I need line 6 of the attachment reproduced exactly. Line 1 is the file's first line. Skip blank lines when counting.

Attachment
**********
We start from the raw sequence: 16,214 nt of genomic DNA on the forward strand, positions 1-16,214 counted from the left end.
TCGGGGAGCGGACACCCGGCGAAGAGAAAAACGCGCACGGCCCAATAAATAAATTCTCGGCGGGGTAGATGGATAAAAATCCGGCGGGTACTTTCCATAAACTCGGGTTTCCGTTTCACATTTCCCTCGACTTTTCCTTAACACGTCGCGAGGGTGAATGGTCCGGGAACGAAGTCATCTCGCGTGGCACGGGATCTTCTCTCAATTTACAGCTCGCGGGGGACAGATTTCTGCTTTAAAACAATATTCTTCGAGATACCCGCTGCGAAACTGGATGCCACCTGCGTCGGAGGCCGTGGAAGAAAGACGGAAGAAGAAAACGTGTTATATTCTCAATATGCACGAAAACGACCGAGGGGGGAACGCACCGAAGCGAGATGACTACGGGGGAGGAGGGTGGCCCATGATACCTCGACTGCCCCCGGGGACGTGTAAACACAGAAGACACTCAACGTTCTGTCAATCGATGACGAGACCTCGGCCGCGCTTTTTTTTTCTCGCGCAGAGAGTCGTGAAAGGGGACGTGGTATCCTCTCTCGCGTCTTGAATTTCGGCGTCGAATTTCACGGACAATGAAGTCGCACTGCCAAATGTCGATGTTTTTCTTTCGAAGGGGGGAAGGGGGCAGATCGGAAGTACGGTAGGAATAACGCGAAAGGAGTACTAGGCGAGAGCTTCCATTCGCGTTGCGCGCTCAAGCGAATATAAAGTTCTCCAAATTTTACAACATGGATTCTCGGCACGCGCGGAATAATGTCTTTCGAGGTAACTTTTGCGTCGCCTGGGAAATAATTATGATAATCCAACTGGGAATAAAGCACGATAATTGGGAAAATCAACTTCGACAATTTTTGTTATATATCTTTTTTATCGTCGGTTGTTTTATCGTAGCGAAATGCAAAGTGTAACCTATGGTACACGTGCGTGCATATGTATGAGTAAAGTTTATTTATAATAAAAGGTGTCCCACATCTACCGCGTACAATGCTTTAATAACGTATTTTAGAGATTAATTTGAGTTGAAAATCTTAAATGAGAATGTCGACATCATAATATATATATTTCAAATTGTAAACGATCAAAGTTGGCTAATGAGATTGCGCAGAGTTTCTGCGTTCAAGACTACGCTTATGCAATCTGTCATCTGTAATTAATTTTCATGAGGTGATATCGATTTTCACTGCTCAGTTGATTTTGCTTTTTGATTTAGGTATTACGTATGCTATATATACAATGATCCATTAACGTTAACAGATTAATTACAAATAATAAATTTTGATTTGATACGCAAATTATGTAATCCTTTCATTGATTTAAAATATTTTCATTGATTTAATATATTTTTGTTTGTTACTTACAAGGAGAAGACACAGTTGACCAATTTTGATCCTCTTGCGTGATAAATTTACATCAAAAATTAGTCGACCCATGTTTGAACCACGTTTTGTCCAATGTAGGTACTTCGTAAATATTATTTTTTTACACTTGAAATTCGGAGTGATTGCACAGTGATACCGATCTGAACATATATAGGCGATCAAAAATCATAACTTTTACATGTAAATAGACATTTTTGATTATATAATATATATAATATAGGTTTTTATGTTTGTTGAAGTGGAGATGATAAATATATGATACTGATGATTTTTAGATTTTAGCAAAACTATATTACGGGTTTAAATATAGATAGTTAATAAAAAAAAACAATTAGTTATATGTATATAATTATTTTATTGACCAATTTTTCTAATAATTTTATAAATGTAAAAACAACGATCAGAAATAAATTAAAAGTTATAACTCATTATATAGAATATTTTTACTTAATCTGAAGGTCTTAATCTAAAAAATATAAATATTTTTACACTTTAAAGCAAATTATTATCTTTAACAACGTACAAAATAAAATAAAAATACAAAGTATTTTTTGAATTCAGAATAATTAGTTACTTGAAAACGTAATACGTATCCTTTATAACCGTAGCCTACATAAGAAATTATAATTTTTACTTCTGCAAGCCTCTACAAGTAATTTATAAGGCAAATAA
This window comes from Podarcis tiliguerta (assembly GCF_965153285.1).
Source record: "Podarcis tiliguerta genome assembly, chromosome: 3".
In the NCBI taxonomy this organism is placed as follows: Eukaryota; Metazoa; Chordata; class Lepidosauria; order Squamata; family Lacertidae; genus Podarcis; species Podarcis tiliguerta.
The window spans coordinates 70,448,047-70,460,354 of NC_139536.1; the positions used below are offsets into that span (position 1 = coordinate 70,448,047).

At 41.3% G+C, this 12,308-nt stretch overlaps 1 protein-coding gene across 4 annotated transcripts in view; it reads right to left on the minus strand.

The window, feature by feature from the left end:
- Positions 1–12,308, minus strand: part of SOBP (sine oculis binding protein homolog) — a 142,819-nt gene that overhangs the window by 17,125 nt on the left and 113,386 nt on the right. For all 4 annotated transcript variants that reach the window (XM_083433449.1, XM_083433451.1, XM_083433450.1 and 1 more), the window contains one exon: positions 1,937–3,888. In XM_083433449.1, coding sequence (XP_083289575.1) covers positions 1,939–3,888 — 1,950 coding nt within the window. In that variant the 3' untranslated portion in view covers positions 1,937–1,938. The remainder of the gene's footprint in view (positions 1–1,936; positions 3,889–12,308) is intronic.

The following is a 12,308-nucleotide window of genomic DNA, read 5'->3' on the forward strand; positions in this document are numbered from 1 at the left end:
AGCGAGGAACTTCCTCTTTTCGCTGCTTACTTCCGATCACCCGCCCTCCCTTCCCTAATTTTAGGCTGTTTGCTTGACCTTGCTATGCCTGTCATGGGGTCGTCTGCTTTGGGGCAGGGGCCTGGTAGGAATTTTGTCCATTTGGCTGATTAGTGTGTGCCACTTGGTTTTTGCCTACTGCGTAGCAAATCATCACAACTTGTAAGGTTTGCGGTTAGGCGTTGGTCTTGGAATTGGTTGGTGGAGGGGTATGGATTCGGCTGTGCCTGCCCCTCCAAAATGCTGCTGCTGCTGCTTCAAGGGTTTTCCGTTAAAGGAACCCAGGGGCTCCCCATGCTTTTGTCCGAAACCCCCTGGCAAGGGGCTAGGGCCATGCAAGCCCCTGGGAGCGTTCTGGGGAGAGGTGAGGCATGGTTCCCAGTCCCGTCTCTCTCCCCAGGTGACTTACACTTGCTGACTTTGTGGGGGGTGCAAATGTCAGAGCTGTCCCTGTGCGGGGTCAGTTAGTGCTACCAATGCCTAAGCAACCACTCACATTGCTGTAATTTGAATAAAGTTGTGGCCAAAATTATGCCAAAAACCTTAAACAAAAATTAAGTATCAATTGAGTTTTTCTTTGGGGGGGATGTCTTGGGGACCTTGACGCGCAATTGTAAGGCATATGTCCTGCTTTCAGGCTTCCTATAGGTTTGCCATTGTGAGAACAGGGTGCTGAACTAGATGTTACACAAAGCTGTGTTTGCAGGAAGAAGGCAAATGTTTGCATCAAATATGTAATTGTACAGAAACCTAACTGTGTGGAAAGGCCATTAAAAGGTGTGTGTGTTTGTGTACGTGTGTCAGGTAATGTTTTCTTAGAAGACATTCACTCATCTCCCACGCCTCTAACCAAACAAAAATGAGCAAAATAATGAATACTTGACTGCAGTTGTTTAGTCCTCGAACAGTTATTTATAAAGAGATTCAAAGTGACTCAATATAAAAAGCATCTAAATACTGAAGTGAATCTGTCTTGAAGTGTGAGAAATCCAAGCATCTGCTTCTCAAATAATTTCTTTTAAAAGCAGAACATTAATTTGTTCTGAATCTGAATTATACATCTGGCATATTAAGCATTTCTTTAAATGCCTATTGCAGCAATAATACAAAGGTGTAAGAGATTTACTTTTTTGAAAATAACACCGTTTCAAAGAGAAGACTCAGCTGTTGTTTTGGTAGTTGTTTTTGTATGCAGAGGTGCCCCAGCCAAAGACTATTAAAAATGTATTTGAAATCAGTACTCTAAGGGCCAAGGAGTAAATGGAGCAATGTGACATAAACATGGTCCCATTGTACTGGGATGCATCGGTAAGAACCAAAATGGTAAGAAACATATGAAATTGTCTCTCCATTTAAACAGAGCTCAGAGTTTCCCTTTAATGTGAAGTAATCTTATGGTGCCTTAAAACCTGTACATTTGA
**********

The window spans coordinates 70,448,047-70,460,354 of NC_139536.1; the positions used below are offsets into that span (position 1 = coordinate 70,448,047).